In the late 80s, when I was stationed in Germany at what was called a “remote site,” I noticed early on that our tiny little post didn’t have a flag. That bothered me. It seemed wrong on a number of levels that a US military post in a foreign country wouldn’t fly the US Flag. I started asking questions, and never got a clear answer, so I wrote a letter to the Stars and Stripes, lamenting the absence of a flag and the apparent inability of the Army supply system to get one to us. Two days later, the local community commander—a full colonel—arrived with a flag.
A few years ago, I noticed a church that I drove by on a regular basis had a pretty tattered flag on its poll. It bothered me enough that I found the church’s phone number and called to complain about the condition of the flag. I offered to pick it up for disposal by our Boy Scout troop, which retired flags twice a year on Memorial Day and Veterans Day. (By the way, if you ever want to retire one of your own flags, find a Scout troop. They’ll be glad to do it for you.)
All of this to say that the American Flag is important to me. It symbolizes many things, but to me the most important thing is freedom. Freedom from government oppression. And that brings us to this gem from the Henryettan. Henryetta is a town of about 5,500 people in Okmulgee County, Oklahoma, about 40-ish miles from here. Police Chief Steve Norman said that “We had several calls within a few minutes by some local residents and we went down to the business and took the flag down.” He also said, “State law prohibits the display of a worn-out and tattered flag by anyone.”
That sounds interesting. Let’s turn to the Oklahoma Statutes, Title 21.
§21?372. Mutilation, treating with indignity or destroying flag ? Definitions.
A. Any person who shall contemptuously or maliciously tear down, burn, trample upon, mutilate, deface, defile, defy, treat with indignity, wantonly destroy, or cast contempt, either by word or act, upon any flag, standard, colors or ensign of the United States of America, shall be guilty of a felony.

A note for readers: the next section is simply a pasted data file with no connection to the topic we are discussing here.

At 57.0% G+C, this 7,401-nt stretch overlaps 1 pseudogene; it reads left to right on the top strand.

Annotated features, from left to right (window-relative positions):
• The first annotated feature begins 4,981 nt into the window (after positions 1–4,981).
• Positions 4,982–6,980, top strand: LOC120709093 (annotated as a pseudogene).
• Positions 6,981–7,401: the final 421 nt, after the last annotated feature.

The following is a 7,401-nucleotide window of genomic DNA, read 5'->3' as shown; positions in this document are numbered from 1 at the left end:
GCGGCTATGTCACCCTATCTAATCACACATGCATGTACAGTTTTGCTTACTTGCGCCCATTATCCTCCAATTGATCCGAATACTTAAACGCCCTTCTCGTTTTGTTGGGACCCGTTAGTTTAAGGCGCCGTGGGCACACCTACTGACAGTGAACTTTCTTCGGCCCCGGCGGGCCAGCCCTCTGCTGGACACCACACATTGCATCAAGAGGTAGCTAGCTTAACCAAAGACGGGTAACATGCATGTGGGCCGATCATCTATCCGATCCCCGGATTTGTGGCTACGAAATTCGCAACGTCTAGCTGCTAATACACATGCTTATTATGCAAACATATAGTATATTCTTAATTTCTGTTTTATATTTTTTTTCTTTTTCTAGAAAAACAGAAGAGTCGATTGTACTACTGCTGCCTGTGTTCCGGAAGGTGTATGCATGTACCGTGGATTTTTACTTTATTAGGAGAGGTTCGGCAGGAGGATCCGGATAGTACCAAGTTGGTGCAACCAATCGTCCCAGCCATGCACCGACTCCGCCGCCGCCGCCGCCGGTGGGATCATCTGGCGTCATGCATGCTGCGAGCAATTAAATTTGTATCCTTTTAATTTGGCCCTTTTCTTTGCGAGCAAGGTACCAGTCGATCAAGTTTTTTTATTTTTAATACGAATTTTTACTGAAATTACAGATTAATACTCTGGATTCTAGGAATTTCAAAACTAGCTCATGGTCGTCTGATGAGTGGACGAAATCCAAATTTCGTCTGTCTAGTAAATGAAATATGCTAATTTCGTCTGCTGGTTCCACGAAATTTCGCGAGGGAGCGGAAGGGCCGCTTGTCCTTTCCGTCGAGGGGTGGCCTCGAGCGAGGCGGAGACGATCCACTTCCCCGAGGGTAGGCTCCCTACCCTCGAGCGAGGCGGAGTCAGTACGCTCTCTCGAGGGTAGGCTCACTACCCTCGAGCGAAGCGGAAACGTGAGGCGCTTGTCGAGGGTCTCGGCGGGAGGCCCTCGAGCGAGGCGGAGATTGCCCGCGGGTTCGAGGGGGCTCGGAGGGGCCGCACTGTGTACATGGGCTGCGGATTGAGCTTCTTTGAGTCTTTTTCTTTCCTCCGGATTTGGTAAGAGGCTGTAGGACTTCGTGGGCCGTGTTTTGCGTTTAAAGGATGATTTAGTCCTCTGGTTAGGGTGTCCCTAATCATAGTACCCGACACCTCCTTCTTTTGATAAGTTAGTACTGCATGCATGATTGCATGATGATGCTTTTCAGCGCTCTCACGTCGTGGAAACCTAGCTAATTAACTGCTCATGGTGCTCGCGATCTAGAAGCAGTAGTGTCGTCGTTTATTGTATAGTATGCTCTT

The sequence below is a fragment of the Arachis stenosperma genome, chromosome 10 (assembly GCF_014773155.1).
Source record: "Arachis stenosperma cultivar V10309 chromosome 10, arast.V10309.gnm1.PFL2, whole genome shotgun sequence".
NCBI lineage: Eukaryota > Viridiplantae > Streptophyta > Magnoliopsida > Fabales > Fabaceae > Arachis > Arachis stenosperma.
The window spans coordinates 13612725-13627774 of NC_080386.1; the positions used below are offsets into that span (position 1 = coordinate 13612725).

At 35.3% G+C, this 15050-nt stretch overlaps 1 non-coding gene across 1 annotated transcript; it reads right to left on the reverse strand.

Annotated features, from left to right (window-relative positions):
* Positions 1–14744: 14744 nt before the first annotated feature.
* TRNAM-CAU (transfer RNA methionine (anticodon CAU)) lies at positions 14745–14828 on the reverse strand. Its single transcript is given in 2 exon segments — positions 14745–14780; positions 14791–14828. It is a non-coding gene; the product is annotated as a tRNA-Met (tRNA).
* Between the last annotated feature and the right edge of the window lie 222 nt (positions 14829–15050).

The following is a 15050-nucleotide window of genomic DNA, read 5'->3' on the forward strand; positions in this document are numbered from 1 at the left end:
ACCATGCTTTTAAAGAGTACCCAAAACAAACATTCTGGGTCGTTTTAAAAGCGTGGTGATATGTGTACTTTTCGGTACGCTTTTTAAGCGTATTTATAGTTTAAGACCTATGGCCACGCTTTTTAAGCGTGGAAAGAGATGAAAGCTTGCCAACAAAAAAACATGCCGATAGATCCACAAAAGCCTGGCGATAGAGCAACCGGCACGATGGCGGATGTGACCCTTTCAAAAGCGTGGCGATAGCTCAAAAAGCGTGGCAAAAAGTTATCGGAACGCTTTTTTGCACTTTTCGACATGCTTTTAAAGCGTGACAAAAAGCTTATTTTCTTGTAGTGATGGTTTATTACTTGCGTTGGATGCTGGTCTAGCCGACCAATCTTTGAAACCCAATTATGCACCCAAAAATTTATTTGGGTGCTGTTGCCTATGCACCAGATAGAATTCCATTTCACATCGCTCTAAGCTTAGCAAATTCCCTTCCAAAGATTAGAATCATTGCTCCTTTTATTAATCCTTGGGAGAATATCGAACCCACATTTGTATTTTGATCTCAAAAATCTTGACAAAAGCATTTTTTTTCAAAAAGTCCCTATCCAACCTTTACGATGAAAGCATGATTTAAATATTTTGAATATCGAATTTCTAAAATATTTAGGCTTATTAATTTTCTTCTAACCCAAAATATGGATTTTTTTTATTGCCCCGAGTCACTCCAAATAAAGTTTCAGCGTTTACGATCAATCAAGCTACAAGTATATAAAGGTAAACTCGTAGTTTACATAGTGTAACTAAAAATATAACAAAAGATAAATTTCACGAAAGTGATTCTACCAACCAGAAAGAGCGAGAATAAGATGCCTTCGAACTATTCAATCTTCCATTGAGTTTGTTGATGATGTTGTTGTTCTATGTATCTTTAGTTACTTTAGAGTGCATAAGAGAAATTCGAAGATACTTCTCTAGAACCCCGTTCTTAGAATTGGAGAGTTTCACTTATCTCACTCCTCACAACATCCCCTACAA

B. The word “defile” as used in this section shall include public conduct which brings shame or disgrace upon any flag of the United States by its use for unpatriotic or profane purpose.
C. The terms “flag”, “standard”, “colors”, or “ensign” of the United States as used in this section shall include any picture, representation or part thereof which an average person would believe, upon seeing and without deliberation, to represent the flag, standard, colors or ensign of the United States of America.
That’s all well and good, but in United States v. Eichman SCOTUS held that “The government’s interest in preserving the flag as a symbol did not outweigh the individual right to disparage that symbol through expressive conduct.” I suspect no one has ever challenged the Oklahoma law, but I’m willing to bet it’s going to happen soon. One person over at OKShooters suggested that “the business owner had been asked to replace it over time and when he didn’t some golfing buddy with the DA got the ball rolling or some similar scenario.”
The article didn’t name the business, nor does the photo give any real indication as to the condition of the flag. But I cannot believe this rose to the point of calling the police over the flag. The comment from the witness almost fried my irony meter: “We have soldiers fighting overseas and, to see the flag disrespected that way is a shame. In New York, they might get away with it. This is Oklahoma and we won’t stand for it.” I wonder what he thinks those soldiers are fighting for?
I also find it interesting that §21?375 allows one to fly not only the US flag, but also the French flag over “tax-supported property,” but not the flag of any other country. I wonder what Chief Norman would have to say about that?